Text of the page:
Tuesday, December 9, 2014

Hybrid Course Retrospective

I took a look at the approaches to "blended" courses that both Stanford and MIT have taken in recent years. These schools came to mind due to their use of the "Open Course Ware" idea: putting lecture materials, quizzes, homework, projects, and everything else associated with the course online completely for free. These are accessible to anyone, and while there is no one to assess progress or grade papers or exams, it can still be a valuable way to learn. In fact, I actually used content from these schools a few years ago when I was first starting out with computer science, and found them incredibly helpful. 

Both schools publish guidelines for professors to follow when constructing these courses, and a common theme among them definitely seems to be not letting the actual in person interaction fall by the way side. Instead, the idea becomes that students read up on the material before the lectures, and then come in to classes more prepared to engage in interactive activities. This includes things like simulations, group work, case studies, discussion, and so on. Definitely an interesting approach and probably one that can be difficult to effectively construct. There are some other less interesting aspects also enumerated like forums for discussion, wikis, and keeping course announcements online.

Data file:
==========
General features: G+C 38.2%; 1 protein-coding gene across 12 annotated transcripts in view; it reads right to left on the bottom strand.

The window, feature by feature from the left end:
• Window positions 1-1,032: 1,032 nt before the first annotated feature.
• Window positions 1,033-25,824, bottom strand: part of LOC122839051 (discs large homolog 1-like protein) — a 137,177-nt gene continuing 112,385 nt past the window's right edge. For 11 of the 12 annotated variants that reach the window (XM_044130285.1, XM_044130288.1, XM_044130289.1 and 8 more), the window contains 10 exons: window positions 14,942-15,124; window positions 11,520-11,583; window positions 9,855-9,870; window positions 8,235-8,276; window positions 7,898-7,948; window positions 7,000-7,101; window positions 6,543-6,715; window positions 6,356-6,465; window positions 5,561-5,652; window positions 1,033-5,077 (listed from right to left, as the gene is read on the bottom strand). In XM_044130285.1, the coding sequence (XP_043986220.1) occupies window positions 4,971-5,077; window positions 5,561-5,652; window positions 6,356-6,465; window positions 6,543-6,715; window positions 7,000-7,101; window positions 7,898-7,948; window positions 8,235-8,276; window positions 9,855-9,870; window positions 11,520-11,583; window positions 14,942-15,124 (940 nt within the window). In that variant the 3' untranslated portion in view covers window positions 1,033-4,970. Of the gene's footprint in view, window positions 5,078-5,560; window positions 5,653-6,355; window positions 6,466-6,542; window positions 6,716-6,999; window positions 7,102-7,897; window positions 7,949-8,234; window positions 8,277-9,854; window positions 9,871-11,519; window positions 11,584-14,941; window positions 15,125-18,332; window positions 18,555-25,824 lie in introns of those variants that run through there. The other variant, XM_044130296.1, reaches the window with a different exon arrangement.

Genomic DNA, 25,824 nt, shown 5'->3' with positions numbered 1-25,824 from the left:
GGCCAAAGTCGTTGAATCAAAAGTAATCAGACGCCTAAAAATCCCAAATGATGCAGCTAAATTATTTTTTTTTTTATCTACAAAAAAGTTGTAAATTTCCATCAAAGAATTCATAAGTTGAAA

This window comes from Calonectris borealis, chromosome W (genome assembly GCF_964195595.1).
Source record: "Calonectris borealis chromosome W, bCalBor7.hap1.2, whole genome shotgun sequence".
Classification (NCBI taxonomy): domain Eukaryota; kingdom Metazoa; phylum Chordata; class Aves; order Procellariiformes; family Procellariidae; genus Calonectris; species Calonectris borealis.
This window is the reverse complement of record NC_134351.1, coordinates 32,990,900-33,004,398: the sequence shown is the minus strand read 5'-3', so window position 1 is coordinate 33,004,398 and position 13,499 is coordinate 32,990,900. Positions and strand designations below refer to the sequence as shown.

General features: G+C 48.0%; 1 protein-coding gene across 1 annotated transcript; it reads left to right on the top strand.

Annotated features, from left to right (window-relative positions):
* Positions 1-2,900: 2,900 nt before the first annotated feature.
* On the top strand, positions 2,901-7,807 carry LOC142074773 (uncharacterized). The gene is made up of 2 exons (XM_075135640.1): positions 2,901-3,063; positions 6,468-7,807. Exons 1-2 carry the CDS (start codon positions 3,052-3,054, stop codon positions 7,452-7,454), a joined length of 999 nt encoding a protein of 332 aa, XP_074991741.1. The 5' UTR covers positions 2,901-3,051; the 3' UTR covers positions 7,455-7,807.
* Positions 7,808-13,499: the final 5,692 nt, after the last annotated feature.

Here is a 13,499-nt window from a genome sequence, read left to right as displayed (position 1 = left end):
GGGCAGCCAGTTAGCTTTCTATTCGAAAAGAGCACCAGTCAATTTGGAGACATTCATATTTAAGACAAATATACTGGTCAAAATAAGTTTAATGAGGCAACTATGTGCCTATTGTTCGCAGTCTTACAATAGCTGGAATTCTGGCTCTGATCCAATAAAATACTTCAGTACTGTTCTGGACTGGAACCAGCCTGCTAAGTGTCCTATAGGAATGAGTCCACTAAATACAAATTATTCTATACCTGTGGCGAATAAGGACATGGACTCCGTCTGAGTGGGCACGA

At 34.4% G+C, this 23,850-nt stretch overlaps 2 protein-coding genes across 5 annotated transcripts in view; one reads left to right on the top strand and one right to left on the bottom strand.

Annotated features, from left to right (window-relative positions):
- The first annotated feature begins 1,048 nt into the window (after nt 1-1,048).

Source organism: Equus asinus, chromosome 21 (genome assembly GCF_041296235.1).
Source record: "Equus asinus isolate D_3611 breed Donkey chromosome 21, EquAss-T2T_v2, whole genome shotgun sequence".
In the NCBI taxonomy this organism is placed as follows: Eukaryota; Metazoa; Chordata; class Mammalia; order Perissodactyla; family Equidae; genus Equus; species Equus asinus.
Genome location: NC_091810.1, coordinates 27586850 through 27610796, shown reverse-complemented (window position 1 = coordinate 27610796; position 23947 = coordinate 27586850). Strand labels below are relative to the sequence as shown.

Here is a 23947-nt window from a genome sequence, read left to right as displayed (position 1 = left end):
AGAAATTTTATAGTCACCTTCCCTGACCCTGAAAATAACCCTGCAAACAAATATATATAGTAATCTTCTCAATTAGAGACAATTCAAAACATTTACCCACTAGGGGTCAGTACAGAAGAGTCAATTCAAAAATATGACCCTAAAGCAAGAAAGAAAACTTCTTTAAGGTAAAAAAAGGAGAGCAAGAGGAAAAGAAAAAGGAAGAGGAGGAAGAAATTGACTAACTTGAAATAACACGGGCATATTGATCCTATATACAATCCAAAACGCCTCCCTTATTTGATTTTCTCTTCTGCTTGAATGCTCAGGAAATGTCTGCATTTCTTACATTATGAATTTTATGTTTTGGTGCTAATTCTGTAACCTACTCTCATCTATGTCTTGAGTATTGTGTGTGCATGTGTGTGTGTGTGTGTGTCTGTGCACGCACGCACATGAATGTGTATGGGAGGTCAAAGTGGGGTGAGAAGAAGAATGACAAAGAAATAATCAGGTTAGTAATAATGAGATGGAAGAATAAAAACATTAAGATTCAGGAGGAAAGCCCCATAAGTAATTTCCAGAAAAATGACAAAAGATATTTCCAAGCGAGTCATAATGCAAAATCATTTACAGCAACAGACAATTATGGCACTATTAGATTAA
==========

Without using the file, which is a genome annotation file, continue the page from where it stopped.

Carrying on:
The element of having students interact and engage in the material after having learned about it on their own seems to be mirrored by LIS 201's assigned readings and subsequent discussion sections. This was incidentally the part of the course that I found to be the most effective for learning, and was for me a more interesting way to engage with the material than lecture. 

As I mentioned in the blog post for last week, I feel that I was able to convey my thoughts more clearly online through blog posts, as I had more time to constrict them and more resources at my disposal to reference. In spite of this, I still found the discussion sections to be valuable, as getting those different perspectives and making new connections on the spot were very useful for furthering understanding of a topic. 

I don't think the online components of this course were particularly tied to the content. Sure it's a little weird that these blog posts are public, but beyond that, this is a perfectly valid approach for many classes. In fact, I think most English courses I've taken since high school have had some kind of online forum component, which is effectively the same as this blogger, only private. 

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